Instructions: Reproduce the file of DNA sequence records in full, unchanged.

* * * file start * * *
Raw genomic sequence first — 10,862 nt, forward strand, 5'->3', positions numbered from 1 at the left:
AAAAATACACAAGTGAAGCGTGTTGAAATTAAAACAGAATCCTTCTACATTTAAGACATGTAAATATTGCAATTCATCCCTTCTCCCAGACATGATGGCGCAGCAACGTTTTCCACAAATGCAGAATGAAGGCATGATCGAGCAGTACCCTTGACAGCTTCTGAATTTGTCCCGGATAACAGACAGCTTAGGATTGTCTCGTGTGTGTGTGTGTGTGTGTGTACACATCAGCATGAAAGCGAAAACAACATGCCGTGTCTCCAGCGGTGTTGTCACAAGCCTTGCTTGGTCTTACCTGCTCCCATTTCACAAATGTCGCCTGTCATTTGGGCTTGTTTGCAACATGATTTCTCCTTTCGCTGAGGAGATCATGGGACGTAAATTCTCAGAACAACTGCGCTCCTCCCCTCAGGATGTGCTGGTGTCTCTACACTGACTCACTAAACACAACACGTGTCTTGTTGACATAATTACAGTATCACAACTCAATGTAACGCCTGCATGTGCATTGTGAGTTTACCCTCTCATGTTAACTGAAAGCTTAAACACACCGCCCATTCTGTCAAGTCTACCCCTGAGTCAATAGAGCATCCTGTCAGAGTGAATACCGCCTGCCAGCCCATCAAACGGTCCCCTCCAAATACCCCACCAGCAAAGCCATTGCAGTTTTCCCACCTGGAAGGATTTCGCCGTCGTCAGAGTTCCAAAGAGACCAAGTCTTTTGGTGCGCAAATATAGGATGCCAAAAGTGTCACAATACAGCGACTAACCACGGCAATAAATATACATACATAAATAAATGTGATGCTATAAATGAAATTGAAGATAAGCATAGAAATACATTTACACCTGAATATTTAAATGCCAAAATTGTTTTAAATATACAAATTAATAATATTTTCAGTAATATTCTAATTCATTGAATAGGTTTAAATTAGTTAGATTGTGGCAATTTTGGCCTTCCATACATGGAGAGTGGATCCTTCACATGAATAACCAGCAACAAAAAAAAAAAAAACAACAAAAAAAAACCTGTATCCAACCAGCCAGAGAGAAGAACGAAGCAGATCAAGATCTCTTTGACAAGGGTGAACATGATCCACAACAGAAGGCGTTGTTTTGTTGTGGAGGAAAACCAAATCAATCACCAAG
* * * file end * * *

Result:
Raw genomic sequence first — 10,862 nt, forward strand, 5'->3', positions numbered from 1 at the left:
AAAAATACACAAGTGAAGCGTGTTGAAATTAAAACAGAATCCTTCTACATTTAAGACATGTAAATATTGCAATTCATCCCTTCTCCCAGACATGATGGCGCAGCAACGTTTTCCACAAATGCAGAATGAAGGCATGATCGAGCAGTACCCTTGACAGCTTCTGAATTTGTCCCGGATAACAGACAGCTTAGGATTGTCTCGTGTGTGTGTGTGTGTGTGTGTACACATCAGCATGAAAGCGAAAACAACATGCCGTGTCTCCAGCGGTGTTGTCACAAGCCTTGCTTGGTCTTACCTGCTCCCATTTCACAAATGTCGCCTGTCATTTGGGCTTGTTTGCAACATGATTTCTCCTTTCGCTGAGGAGATCATGGGACGTAAATTCTCAGAACAACTGCGCTCCTCCCCTCAGGATGTGCTGGTGTCTCTACACTGACTCACTAAACACAACACGTGTCTTGTTGACATAATTACAGTATCACAACTCAATGTAACGCCTGCATGTGCATTGTGAGTTTACCCTCTCATGTTAACTGAAAGCTTAAACACACCGCCCATTCTGTCAAGTCTACCCCTGAGTCAATAGAGCATCCTGTCAGAGTGAATACCGCCTGCCAGCCCATCAAACGGTCCCCTCCAAATACCCCACCAGCAAAGCCATTGCAGTTTTCCCACCTGGAAGGATTTCGCCGTCGTCAGAGTTCCAAAGAGACCAAGTCTTTTGGTGCGCAAATATAGGATGCCAAAAGTGTCACAATACAGCGACTAACCACGGCAATAAATATACATACATAAATAAATGTGATGCTATAAATGAAATTGAAGATAAGCATAGAAATACATTTACACCTGAATATTTAAATGCCAAAATTGTTTTAAATATACAAATTAATAATATTTTCAGTAATATTCTAATTCATTGAATAGGTTTAAATTAGTTAGATTGTGGCAATTTTGGCCTTCCATACATGGAGAGTGGATCCTTCACATGAATAACCAGCAACAAAAAAAAAAAAAACAACAAAAAAAAACCTGTATCCAACCAGCCAGAGAGAAGAACGAAGCAGATCAAGATCTCTTTGACAAGGGTGAACATGATCCACAACAGAAGGCGTTGTTTTGTTGTGGAGGAAAACCAAATCAATCACCAAG